FAIRBANKS (AP) -- A Fairbanks judge has ruled that Delta Junction's decision to toss out a sole-source contract for a private prison at Fort Greely was unconstitutional.
Superior Court Judge Charles Pengilly last week issued a summary judgment in favor of Allvest Inc., which wants to develop the prison.
''It validates what my clients were saying about that this is not the way to deal with the Allvest contract,'' said Mike Walleri, an attorney representing Citizens for the Advancement of Delta, a pro-prison group. ''Hopefully, Allvest and the city will now engage in meaningful discussions.''
At least one city official said he is also pleased the judge had cleared up pressing questions.
''If Allvest wants to go back to the bargaining table, I think it's an excellent time to talk,'' observed Pete Hallgren, the city's economic director. ''The city council wants to do the right thing, and it's all so highly convoluted.''
Delta's city council was scheduled to meet Tuesday night. It was expected to go into executive session to discuss the case with city attorney James DeWitt.
The private prison was endorsed by a community panel appointed by Gov. Tony Knowles to consider economic development possibilities for Greely, which is slated for closure by the Army.
Allvest's concept was also approved by city and area voters in two elections, but prison opponents have since rallied behind Sen. Ted Stevens in supporting a national missile defense system on the post.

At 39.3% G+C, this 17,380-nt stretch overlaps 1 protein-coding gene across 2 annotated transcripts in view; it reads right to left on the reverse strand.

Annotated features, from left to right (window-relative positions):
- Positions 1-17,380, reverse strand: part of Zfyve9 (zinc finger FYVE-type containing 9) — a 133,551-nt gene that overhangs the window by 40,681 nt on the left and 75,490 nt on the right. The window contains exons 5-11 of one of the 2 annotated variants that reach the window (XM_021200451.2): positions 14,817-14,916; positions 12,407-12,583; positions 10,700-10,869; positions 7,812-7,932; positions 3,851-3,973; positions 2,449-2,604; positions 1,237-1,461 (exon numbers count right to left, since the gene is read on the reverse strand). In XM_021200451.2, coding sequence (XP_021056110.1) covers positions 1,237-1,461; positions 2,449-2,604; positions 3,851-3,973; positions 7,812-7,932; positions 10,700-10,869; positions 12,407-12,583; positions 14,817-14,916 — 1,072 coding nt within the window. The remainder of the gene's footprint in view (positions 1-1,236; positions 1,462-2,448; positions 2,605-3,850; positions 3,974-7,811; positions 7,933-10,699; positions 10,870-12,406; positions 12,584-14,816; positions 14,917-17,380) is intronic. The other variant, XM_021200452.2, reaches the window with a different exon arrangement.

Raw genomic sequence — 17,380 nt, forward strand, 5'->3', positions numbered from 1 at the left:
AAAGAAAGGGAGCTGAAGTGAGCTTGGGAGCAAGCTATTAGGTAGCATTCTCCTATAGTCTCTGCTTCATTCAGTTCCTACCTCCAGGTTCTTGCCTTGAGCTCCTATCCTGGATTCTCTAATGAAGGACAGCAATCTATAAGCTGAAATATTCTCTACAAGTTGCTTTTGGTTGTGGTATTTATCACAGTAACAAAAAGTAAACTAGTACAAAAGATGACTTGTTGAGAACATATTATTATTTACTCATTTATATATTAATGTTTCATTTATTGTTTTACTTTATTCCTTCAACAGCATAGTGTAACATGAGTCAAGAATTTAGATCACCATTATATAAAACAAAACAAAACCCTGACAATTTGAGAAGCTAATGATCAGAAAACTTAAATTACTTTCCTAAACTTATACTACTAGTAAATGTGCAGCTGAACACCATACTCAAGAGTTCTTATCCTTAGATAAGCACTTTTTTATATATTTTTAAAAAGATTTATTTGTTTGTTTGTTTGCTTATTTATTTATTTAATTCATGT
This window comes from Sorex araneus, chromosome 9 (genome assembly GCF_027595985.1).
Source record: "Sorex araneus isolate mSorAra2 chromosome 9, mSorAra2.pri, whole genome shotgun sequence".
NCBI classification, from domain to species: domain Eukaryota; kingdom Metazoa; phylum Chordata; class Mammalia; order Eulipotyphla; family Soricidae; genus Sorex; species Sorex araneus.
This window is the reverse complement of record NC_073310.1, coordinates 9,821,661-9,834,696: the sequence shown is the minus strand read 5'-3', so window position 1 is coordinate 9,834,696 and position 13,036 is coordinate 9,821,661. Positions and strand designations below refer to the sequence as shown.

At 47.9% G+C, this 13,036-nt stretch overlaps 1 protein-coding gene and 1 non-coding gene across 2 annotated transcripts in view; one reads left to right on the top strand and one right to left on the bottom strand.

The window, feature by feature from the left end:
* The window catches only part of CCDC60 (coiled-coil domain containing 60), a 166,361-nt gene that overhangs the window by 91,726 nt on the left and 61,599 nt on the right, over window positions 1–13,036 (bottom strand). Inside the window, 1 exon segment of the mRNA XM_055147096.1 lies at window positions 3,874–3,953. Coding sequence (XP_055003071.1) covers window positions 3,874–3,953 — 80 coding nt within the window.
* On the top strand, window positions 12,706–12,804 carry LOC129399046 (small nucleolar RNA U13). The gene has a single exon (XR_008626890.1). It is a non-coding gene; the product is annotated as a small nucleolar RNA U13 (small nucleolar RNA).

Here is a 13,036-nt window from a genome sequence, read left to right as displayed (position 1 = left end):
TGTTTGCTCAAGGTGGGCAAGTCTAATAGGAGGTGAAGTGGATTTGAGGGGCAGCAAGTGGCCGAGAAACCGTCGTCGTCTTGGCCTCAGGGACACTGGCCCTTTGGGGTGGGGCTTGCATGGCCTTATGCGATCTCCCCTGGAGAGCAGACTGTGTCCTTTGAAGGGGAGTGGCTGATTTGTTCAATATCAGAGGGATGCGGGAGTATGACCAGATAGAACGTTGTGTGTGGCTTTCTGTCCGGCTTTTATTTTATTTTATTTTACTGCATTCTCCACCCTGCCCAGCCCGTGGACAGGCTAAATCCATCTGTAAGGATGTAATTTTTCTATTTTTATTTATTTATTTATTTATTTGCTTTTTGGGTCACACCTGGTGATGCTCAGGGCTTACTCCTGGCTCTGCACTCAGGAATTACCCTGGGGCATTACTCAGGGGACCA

The sole-source contract was awarded last March, but anti-prison residents sued and submitted a petition for a citywide election to repeal the agreement. Allvest and a group of pro-prison residents in turn sued the city for approving the election.
The city council, upset over being sued by Allvest, in September voided the sole-source agreement just before the repeal election was to be held.
At that point Allvest filed another lawsuit, which was the subject of Pengilly's order Friday.
The judge's pre-trial ruling frees the city council to pursue the type of sole-source arrangement Allvest has sought all along.
Frank Prewitt, a former Allvest executive now working as a consultant for partner Cornell Corrections, said the judicial order puts Delta Corrections Group back in business.
''Our goal has always been to build a corrections facility on Fort Greely,'' he said. ''We hope the court order will at least open the door to doing that.''
Allvest contends it can still develop a prison providing new jobs in time for Greely's announced military withdrawal in summer 2001.
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